My State:
July 19, 2012
Bills in the works address healthcare worker safety, heat illness prevention for farmworkers

Not all state rules affecting workplace safety originate with the Occupational Safety and Health Standards Board—sometimes, the California Legislature gets in on the game, too. Read on to find out which bills currently in the legislature could affect your workplace.

Protecting healthcare workers

In the wake of the 2010 murder of Napa State Hospital technician Donna Gross by a mentally ill patient, Assemblyman Michael Allen of Napa has introduced several bills intended to protect healthcare workers from violent patients:

  • A.B. 2397 addresses staffing ratios, a factor believed to have affected the risk to workers at Napa State Hospital. The legislation would ensure that state hospitals treating the mentally ill maintain a minimum 25:1 patient-to-treatment staff ratio throughout their facilities and a 15:1 patient-to-treatment staff ratio in their admissions units.

  • A.B. 2399 would codify the injury and illness prevention plan (IIPP) requirement for California state hospitals that treat the mentally ill. Although state hospitals, like all California workplaces, are required by Cal/OSHA to develop IIPPs, this bill would write a requirement into the state's welfare and institutions code for each California state hospital to develop IIPPs and add certain elements to them.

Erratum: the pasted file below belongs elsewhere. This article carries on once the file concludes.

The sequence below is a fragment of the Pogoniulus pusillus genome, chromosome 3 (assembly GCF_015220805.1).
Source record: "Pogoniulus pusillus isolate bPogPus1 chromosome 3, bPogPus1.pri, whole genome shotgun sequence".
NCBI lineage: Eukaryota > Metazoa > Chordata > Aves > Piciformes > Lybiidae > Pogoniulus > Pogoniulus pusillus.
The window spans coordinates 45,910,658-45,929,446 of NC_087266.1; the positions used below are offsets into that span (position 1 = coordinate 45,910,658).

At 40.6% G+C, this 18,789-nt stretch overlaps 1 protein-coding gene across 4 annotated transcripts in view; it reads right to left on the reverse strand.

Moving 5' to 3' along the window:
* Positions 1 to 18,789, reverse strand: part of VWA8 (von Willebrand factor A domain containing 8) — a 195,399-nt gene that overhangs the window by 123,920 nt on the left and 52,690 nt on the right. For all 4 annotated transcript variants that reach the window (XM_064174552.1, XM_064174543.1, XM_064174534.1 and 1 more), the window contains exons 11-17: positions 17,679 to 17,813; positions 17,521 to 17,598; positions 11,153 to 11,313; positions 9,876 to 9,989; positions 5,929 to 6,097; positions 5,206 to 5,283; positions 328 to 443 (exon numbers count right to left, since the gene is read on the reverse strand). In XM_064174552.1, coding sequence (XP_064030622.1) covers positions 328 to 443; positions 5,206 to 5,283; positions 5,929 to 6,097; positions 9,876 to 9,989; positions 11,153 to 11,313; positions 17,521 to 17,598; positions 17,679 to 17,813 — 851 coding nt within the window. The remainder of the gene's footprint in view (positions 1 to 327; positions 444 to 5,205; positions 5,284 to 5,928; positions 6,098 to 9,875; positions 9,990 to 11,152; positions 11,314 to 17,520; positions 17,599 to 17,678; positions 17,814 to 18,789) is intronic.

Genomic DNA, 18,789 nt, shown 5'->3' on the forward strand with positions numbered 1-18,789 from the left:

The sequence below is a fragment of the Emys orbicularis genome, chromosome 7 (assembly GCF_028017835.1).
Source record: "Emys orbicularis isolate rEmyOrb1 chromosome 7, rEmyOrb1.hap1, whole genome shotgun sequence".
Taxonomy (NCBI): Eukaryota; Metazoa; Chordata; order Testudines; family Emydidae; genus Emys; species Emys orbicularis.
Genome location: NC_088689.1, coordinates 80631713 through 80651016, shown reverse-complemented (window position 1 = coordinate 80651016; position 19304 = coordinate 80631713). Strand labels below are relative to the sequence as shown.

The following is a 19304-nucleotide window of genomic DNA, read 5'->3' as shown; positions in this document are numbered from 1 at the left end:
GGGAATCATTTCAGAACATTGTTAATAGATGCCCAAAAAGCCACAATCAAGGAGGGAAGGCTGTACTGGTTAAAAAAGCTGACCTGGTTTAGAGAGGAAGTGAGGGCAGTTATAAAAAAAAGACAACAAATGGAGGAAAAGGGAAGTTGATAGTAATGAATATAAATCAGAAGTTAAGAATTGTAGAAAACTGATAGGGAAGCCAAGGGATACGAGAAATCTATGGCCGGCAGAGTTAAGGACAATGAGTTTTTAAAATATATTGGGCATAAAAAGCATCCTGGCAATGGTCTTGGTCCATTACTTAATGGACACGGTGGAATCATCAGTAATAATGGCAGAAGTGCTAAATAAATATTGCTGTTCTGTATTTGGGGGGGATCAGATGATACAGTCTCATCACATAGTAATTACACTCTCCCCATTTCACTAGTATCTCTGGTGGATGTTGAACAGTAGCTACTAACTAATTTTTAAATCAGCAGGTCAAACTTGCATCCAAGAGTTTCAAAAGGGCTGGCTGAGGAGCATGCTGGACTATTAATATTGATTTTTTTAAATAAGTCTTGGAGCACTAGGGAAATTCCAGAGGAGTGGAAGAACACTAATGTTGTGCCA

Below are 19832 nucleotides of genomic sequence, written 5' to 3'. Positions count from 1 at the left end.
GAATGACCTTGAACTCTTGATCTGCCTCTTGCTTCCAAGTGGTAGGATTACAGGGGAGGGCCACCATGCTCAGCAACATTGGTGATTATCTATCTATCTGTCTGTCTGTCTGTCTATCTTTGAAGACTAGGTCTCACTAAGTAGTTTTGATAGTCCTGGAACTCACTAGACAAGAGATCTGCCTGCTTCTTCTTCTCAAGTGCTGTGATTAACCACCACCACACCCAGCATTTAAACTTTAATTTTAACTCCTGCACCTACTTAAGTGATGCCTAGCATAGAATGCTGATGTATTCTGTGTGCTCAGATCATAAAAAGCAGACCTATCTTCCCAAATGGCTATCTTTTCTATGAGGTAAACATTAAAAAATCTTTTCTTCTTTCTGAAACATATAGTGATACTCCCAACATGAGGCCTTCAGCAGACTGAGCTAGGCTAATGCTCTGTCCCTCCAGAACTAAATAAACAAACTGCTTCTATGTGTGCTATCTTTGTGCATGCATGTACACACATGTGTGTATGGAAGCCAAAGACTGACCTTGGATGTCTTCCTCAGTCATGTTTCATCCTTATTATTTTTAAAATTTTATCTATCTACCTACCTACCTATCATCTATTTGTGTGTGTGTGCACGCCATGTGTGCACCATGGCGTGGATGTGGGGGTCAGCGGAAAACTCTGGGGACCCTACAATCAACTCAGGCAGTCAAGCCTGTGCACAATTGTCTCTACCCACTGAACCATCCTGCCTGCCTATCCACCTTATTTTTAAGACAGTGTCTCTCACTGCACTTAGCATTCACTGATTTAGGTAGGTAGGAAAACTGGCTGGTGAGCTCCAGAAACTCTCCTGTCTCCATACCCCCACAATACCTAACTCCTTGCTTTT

• A.B. 2623 would allow police officers at California state hospitals treating the mentally ill to carry firearms when patrolling hospital grounds or transporting patients in the community. Officers could not carry firearms in "secured treatment areas." The bill would enhance protection in communities surrounding the state hospitals during transportation of patients as well as provide for traditional police protection on hospital campuses.

Another hazard healthcare workers face is secondhand smoke. Although smoking is prohibited in almost all indoor workplaces in California, an exception allows patient smoking areas in residential care facilities. Assemblywoman Wilmer Amina Carter of Rialto has proposed eliminating this exception:

  • A.B. 217 would prohibit smoking inside long-term healthcare facilities. Facilities would not be prohibited from continuing or implementing smoke-free policies inside and outside. Under the new rule, patient smoking areas could not be located in a patient's room; such areas must be located outdoors in a courtyard, patio, or other outdoor space subject to monitoring by facility staff in an area that reasonably prevents smoke from entering the facility or patient rooms.
    Besides reducing secondhand smoke exposures, the bill would reduce the risk of fires and explosions by prohibiting lit tobacco products in those facilities that contain oxygen tanks, flammable chemicals, and combustible items, the measure's author points out.

Helping farmworkers keep their cool

Assemblywoman Betsy Butler of El Segundo has introduced a bill that codifies parts of Cal/OSHA's heat illness prevention regulation and provides additional recourse for farmworkers who suffer heat-related illness:

  • A.B. 2346, known as the Farmworker Safety Act of 2012, requires employers to ensure that water and shade are provided to farmworkers. The bill criminalizes the failure to provide water and shade to farmworkers, opening employers to a charge of involuntary manslaughter if a worker dies of heat-related illness while working without access to water and shade. The bill will also allow farmworkers who suffer heat illness while working under conditions that violate the law to sue their employers.
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